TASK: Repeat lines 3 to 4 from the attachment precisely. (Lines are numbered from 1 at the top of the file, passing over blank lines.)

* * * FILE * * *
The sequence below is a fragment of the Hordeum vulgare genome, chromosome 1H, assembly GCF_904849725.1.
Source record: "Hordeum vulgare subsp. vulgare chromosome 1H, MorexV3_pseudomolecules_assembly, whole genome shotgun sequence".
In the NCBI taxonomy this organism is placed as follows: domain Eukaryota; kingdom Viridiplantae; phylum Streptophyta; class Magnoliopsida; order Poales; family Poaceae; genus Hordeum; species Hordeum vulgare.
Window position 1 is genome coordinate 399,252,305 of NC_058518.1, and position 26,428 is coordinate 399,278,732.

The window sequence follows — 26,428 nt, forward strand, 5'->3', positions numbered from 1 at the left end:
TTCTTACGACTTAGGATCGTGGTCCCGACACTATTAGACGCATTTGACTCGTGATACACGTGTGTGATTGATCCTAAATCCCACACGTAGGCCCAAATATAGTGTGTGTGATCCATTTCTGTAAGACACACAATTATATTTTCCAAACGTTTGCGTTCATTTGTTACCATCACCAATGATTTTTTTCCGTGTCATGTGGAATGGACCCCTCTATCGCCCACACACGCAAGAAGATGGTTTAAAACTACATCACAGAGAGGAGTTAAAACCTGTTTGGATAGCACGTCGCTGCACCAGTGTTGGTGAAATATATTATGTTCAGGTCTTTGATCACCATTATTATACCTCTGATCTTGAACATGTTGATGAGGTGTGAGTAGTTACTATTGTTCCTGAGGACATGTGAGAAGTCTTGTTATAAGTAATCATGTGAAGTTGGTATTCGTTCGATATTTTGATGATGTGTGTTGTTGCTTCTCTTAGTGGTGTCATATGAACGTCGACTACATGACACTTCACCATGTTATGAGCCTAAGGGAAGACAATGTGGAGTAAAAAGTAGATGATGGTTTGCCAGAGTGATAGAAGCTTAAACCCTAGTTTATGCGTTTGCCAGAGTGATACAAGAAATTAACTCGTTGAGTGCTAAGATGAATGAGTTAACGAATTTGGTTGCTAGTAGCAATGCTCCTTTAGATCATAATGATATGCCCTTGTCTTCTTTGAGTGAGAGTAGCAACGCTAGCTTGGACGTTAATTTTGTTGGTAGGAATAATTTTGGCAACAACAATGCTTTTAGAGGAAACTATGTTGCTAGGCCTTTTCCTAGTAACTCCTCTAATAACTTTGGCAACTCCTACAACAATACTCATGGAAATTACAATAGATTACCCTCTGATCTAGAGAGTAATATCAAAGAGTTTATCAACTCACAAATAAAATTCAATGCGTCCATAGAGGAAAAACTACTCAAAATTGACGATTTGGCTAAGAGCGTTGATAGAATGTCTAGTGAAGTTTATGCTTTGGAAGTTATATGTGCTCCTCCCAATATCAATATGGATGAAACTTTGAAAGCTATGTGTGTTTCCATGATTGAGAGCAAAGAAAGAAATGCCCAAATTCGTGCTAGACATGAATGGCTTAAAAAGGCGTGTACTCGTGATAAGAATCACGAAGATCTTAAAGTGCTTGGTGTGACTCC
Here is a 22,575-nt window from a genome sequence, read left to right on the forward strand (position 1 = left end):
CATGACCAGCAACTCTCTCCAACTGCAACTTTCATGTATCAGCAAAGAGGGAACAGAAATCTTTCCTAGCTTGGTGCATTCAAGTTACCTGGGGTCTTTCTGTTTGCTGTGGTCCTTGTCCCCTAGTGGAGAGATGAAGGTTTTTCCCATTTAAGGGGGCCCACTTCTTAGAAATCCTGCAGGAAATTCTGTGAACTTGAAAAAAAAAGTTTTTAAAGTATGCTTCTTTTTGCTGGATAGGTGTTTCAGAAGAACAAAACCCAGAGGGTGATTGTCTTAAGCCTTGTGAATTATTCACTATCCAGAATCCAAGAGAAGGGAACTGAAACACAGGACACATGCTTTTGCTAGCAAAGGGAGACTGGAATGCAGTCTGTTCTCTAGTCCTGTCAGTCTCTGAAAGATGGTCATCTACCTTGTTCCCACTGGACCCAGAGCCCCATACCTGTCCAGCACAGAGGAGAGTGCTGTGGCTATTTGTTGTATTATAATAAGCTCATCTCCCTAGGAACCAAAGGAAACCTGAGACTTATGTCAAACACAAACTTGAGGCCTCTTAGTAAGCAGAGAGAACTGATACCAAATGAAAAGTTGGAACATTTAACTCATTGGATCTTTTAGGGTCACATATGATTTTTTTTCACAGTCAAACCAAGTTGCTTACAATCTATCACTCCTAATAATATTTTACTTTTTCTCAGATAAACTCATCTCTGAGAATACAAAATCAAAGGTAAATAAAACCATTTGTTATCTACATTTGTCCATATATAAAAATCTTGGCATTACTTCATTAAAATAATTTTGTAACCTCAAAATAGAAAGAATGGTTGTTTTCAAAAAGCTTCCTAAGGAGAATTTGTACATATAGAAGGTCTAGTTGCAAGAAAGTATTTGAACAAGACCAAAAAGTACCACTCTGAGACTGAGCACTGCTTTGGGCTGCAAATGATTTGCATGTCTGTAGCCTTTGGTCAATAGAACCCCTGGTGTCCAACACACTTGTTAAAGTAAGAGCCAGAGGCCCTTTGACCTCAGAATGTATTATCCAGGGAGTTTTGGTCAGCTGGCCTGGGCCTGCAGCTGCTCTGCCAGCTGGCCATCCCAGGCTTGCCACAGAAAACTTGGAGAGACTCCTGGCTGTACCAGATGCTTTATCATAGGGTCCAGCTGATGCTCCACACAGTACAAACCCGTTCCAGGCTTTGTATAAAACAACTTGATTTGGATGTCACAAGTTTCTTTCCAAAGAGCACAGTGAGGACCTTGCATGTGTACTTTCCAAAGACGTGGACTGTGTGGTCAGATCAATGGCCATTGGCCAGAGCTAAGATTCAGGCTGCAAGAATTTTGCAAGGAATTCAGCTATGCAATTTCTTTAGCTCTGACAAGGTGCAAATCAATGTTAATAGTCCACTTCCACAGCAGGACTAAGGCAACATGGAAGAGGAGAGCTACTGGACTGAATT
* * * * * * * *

In the NCBI taxonomy this organism is placed as follows: domain Eukaryota; kingdom Viridiplantae; phylum Streptophyta; class Magnoliopsida; order Poales; family Poaceae; genus Hordeum; species Hordeum vulgare.
Window position 1 is genome coordinate 399,252,305 of NC_058518.1, and position 26,428 is coordinate 399,278,732.